Dieter Frans S. Vanderelst
Department of Psychiatry
University of Cincinnati
United States of America
The echolocation system of bats is limited in a number of important ways. It has a low update rate, a small "field of view" and a limited temporal resolution. Nevertheless, echolocating bats are able to fly swiftly through vegetation, navigate changing environments, recognise objects and forage on the wing. In spite of intense efforts over the past 50 years, the sensorimotor algorithms underlying bat sonar remain only partly understood. I want to understand how, in spite of the limitations of their sensory system, bats are able to deal with the challenges that result from living in complex and changing environments. In other words, I want to know how bats deal with the limitations of their sonar system. In my research, I use both simulation methods, artificial sonar systems and robots to research the sensorimotor loops underlying bat biosonar. In addition, I believe that by studying bat sonar the performance gap between artificial and biological sonar can be substantially reduced. Besides bats and echolocation, my interests include bio-inspired artificial intelligence and models of cognitive functions both in humans and in animals.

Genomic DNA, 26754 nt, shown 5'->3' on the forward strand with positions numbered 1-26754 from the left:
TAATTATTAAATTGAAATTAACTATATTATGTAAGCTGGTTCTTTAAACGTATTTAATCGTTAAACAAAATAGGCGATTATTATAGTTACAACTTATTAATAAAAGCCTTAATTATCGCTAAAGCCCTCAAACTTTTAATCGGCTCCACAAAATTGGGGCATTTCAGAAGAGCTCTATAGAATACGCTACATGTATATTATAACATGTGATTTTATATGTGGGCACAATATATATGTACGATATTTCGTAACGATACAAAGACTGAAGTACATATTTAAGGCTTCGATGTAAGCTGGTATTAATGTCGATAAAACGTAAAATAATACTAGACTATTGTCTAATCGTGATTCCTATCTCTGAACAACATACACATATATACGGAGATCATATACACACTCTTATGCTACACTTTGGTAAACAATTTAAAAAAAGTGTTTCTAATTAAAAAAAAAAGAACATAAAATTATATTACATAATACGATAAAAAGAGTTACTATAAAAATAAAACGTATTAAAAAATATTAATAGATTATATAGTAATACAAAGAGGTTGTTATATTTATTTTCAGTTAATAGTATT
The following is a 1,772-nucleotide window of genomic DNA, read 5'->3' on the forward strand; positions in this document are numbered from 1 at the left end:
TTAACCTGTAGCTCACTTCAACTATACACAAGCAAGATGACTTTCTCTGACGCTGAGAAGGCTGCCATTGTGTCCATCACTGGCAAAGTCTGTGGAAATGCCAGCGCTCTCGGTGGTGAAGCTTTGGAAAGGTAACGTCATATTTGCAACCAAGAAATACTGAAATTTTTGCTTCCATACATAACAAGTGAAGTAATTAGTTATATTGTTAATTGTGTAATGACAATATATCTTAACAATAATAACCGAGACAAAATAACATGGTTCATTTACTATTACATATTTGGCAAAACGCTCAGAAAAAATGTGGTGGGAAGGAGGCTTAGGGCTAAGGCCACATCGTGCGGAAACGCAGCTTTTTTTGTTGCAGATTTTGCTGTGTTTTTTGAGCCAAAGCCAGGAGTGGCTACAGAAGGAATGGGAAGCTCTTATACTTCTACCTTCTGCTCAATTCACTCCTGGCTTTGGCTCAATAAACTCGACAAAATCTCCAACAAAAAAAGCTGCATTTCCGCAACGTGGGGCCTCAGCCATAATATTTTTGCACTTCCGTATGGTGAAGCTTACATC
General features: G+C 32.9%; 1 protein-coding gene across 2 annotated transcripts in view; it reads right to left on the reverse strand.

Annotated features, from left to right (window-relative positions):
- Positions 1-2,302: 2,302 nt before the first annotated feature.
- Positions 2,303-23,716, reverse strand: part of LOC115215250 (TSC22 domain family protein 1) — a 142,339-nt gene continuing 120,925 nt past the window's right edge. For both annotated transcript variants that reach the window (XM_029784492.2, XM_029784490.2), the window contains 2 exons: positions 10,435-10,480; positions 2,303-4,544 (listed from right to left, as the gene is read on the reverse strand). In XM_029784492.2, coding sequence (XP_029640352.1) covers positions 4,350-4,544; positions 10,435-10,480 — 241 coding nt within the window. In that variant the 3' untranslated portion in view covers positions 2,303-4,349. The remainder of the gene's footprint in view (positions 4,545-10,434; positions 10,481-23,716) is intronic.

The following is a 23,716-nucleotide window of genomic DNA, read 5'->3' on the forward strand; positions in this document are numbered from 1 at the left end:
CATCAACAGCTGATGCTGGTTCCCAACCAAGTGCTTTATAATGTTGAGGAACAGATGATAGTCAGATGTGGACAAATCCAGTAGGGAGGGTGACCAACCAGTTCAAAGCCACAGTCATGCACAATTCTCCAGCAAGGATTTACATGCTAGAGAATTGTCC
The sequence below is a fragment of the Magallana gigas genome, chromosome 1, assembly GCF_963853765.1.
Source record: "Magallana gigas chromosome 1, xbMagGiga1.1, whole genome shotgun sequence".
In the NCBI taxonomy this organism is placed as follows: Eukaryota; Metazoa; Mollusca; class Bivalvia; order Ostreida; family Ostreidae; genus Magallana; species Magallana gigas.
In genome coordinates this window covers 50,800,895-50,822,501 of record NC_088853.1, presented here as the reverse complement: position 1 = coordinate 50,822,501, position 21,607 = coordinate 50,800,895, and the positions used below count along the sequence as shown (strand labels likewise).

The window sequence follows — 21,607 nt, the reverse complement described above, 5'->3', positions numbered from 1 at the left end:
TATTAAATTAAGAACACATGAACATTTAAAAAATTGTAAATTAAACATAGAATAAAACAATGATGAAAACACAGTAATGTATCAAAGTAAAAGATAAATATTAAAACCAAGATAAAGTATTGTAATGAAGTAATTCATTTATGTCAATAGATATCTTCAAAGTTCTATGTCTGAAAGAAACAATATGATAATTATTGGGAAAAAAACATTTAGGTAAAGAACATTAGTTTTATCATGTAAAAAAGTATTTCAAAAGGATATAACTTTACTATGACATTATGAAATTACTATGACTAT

SBBE, Sensory ecology, models of bat echolocation and flight control, robotic and computational models of animal behaviour and perception. Models of human cognition.
Vanderelst, D., Holderied, M. W., & Peremans, H. (2015). Sensorimotor Model of Obstacle Avoidance in Echolocating Bats.. PLoS Computational Biology, 11 (10), e1004484.
Vanderelst, Dieter (2016). Correction: Social Network Analysis As a Tool for Research Policy.. PLoS Neglected Tropical Diseases, 10 (1), e0004410.
Vanderelst, D., Steckel, J., Boen, A., Peremans, H., & Holderied, M. W. (2016). Place recognition using batlike sonar.. ELife, 5.